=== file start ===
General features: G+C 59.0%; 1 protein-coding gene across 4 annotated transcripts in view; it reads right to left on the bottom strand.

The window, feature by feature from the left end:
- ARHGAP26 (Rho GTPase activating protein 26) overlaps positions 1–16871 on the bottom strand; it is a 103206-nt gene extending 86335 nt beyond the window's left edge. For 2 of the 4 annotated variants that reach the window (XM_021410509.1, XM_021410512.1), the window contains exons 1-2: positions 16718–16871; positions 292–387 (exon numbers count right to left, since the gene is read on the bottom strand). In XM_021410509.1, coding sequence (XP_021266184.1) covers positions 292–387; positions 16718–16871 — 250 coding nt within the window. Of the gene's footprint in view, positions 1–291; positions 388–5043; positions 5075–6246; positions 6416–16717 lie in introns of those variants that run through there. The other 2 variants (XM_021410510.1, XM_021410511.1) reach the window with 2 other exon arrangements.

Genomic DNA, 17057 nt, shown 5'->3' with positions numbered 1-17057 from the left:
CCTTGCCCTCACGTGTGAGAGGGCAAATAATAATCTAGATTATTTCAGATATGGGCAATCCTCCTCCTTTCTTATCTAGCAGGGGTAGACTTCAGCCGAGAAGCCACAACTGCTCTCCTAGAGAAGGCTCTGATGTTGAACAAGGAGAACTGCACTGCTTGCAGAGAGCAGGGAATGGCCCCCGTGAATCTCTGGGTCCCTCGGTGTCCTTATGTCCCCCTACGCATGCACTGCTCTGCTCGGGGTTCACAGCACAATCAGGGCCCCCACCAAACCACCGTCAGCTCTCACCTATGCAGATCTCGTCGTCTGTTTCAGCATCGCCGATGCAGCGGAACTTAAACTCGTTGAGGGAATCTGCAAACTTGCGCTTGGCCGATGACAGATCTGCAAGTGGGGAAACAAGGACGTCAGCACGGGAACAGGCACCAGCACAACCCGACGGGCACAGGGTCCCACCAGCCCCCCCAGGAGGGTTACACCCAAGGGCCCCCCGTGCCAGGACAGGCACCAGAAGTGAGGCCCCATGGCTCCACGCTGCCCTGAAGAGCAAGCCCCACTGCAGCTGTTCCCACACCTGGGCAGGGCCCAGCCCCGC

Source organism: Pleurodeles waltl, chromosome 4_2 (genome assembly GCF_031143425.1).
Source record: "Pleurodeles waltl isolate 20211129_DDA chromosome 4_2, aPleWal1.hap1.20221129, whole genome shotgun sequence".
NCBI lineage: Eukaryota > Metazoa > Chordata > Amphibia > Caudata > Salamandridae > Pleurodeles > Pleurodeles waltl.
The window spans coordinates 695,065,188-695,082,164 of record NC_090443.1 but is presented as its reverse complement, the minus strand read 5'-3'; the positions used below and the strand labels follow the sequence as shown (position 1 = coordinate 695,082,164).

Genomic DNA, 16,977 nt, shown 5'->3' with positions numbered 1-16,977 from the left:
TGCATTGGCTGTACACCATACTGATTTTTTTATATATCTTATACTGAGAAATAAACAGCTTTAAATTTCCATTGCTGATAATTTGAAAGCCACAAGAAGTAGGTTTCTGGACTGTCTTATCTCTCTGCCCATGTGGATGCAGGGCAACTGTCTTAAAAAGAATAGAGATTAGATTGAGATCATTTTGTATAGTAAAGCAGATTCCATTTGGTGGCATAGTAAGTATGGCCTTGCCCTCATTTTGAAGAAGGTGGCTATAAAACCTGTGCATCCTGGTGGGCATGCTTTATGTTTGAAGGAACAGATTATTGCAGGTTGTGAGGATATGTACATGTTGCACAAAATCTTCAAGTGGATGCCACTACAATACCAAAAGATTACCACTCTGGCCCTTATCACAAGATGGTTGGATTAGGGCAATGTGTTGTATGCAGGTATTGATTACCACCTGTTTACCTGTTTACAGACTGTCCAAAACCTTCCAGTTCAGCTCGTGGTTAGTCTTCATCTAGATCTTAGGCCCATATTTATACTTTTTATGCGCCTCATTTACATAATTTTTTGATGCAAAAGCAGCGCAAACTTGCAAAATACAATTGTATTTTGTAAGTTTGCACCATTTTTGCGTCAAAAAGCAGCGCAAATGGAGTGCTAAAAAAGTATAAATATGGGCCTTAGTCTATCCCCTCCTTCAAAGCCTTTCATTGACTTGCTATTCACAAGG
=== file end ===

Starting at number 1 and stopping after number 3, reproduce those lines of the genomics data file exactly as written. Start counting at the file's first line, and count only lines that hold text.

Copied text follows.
General features: G+C 59.0%; 1 protein-coding gene across 4 annotated transcripts in view; it reads right to left on the bottom strand.

The window, feature by feature from the left end:
- ARHGAP26 (Rho GTPase activating protein 26) overlaps positions 1–16871 on the bottom strand; it is a 103206-nt gene extending 86335 nt beyond the window's left edge. For 2 of the 4 annotated variants that reach the window (XM_021410509.1, XM_021410512.1), the window contains exons 1-2: positions 16718–16871; positions 292–387 (exon numbers count right to left, since the gene is read on the bottom strand). In XM_021410509.1, coding sequence (XP_021266184.1) covers positions 292–387; positions 16718–16871 — 250 coding nt within the window. Of the gene's footprint in view, positions 1–291; positions 388–5043; positions 5075–6246; positions 6416–16717 lie in introns of those variants that run through there. The other 2 variants (XM_021410510.1, XM_021410511.1) reach the window with 2 other exon arrangements.